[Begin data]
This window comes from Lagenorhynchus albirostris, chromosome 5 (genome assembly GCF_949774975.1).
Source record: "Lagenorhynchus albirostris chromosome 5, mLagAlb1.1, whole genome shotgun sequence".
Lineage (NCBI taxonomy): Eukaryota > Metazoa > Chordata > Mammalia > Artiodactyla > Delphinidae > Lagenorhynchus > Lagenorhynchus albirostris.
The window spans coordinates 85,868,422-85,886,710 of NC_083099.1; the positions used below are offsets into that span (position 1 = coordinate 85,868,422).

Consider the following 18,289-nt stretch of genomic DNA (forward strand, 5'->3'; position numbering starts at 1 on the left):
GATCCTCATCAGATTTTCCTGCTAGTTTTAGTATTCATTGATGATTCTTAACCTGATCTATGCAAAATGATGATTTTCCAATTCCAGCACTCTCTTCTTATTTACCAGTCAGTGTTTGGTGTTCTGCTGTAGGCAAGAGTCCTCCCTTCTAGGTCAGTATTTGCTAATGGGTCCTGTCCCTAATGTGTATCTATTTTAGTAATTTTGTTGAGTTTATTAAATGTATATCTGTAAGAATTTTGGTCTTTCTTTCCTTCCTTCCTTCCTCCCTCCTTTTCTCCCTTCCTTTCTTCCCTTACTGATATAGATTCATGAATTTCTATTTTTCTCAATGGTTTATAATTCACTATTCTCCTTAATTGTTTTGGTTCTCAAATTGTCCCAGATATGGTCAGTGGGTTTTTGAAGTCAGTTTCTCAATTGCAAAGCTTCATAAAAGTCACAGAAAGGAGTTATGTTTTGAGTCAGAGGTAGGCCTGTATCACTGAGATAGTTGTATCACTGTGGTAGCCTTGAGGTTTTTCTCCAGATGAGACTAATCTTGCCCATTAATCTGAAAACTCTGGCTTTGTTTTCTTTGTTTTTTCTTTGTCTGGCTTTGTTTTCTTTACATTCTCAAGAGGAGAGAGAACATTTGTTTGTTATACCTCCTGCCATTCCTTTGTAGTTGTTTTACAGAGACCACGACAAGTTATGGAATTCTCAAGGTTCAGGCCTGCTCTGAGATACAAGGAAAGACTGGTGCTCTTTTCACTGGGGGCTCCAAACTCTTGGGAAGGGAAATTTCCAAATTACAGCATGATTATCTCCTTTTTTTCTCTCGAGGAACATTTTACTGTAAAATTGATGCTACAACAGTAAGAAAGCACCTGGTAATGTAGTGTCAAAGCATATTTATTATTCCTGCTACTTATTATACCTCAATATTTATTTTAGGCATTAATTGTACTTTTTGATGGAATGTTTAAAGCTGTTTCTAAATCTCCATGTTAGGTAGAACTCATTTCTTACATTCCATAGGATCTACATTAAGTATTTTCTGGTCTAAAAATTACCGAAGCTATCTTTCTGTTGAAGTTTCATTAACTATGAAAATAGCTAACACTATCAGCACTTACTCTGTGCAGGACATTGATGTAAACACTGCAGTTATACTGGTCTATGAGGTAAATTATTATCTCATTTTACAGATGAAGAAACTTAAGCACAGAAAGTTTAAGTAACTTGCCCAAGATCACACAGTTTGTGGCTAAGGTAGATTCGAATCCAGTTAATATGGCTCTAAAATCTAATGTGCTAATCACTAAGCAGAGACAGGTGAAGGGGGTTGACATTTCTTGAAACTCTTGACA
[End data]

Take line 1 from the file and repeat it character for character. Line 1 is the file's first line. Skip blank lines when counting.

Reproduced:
This window comes from Lagenorhynchus albirostris, chromosome 5 (genome assembly GCF_949774975.1).